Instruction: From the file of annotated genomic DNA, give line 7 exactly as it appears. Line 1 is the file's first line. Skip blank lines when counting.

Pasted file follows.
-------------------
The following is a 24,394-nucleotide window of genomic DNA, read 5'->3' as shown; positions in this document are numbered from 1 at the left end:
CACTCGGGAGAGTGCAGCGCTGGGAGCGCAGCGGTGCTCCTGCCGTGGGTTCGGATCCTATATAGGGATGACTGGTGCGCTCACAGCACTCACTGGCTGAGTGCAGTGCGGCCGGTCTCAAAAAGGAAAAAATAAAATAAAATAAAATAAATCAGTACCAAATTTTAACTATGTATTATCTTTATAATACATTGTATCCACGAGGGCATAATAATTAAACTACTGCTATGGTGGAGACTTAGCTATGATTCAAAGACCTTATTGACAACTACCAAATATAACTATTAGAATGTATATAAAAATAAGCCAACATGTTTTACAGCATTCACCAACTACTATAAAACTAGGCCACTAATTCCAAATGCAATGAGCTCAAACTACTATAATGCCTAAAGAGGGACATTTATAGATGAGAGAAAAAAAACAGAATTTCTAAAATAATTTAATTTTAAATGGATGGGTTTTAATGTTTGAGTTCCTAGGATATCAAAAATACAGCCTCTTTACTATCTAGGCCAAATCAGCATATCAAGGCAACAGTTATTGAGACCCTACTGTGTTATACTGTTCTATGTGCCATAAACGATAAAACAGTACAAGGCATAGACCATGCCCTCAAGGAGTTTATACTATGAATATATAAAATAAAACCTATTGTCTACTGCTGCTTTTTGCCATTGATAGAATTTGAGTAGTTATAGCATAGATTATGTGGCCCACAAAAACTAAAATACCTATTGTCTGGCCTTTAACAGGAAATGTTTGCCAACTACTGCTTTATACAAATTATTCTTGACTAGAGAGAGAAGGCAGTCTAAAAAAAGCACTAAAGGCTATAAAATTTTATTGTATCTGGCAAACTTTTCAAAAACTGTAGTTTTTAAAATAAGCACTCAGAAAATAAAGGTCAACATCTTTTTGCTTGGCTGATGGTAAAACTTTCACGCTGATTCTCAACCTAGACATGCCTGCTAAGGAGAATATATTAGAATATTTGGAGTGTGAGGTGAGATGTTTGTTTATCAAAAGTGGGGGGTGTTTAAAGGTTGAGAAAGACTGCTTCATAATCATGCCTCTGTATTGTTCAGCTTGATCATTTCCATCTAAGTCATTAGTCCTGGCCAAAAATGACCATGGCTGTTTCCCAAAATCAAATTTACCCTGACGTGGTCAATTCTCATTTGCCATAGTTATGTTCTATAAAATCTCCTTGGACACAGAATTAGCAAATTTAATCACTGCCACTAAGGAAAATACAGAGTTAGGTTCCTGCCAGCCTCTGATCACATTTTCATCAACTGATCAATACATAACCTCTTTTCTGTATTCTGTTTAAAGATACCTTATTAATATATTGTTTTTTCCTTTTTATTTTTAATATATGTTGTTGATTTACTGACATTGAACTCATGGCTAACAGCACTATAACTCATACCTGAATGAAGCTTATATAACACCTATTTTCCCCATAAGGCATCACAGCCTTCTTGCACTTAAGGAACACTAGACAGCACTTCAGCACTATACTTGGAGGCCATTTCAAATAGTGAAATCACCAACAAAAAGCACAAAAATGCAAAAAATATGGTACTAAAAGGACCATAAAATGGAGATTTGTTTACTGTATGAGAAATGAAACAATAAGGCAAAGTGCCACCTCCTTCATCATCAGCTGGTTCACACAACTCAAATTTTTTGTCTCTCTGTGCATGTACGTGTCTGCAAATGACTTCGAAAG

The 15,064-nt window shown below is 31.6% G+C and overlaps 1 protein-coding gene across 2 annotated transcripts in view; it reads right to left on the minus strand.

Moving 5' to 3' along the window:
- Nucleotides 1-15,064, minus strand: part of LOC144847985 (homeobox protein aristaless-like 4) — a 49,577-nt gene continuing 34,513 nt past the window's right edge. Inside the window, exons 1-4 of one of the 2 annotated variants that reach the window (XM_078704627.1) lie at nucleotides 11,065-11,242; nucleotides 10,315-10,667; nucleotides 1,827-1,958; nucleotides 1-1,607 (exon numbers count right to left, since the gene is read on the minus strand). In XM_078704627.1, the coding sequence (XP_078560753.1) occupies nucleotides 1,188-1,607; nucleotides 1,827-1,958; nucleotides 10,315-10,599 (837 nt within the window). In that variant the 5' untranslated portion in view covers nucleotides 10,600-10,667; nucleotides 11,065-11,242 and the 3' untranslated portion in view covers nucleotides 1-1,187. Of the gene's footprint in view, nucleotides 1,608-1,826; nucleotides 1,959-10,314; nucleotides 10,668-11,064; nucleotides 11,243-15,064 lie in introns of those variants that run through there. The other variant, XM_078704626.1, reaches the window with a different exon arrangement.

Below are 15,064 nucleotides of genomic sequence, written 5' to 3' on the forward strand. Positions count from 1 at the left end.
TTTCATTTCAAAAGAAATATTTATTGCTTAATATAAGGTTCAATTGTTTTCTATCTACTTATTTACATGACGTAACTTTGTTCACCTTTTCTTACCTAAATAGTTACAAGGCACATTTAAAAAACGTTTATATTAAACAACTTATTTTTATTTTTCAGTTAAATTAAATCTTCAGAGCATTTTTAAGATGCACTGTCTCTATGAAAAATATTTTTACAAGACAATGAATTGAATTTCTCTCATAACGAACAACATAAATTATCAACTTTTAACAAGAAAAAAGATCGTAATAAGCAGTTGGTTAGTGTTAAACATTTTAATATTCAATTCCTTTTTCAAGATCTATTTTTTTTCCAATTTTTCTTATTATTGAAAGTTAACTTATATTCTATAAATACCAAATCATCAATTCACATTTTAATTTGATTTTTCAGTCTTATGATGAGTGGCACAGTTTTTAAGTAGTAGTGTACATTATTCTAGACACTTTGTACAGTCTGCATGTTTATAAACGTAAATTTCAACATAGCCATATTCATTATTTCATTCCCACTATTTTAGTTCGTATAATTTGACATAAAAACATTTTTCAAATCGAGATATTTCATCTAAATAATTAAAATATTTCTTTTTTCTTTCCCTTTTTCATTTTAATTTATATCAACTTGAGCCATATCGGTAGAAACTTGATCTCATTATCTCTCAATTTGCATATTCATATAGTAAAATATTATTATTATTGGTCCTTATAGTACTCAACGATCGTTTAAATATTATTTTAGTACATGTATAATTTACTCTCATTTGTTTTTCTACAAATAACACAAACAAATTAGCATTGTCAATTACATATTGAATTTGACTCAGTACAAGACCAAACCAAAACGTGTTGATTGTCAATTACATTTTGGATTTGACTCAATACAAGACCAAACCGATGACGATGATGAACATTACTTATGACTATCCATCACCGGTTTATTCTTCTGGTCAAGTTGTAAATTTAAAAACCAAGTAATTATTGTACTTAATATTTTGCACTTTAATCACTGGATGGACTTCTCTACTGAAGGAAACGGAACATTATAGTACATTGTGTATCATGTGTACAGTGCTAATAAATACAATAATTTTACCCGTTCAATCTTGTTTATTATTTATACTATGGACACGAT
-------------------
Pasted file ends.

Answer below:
TTTCATTTCAAAAGAAATATTTATTGCTTAATATAAGGTTCAATTGTTTTCTATCTACTTATTTACATGACGTAACTTTGTTCACCTTTTCTTACCTAAATAGTTACAAGGCACATTTAAAAAACGTTTATATTAAACAACTTATTTTTATTTTTCAGTTAAATTAAATCTTCAGAGCATTTTTAAGATGCACTGTCTCTATGAAAAATATTTTTACAAGACAATGAATTGAATTTCTCTCATAACGAACAACATAAATTATCAACTTTTAACAAGAAAAAAGATCGTAATAAGCAGTTGGTTAGTGTTAAACATTTTAATATTCAATTCCTTTTTCAAGATCTATTTTTTTTCCAATTTTTCTTATTATTGAAAGTTAACTTATATTCTATAAATACCAAATCATCAATTCACATTTTAATTTGATTTTTCAGTCTTATGATGAGTGGCACAGTTTTTAAGTAGTAGTGTACATTATTCTAGACACTTTGTACAGTCTGCATGTTTATAAACGTAAATTTCAACATAGCCATATTCATTATTTCATTCCCACTATTTTAGTTCGTATAATTTGACATAAAAACATTTTTCAAATCGAGATATTTCATCTAAATAATTAAAATATTTCTTTTTTCTTTCCCTTTTTCATTTTAATTTATATCAACTTGAGCCATATCGGTAGAAACTTGATCTCATTATCTCTCAATTTGCATATTCATATAGTAAAATATTATTATTATTGGTCCTTATAGTACTCAACGATCGTTTAAATATTATTTTAGTACATGTATAATTTACTCTCATTTGTTTTTCTACAAATAACACAAACAAATTAGCATTGTCAATTACATATTGAATTTGACTCAGTACAAGACCAAACCAAAACGTGTTGATTGTCAATTACATTTTGGATTTGACTCAATACAAGACCAAACCGATGACGATGATGAACATTACTTATGACTATCCATCACCGGTTTATTCTTCTGGTCAAGTTGTAAATTTAAAAACCAAGTAATTATTGTACTTAATATTTTGCACTTTAATCACTGGATGGACTTCTCTACTGAAGGAAACGGAACATTATAGTACATTGTGTATCATGTGTACAGTGCTAATAAATACAATAATTTTACCCGTTCAATCTTGTTTATTATTTATACTATGGACACGAT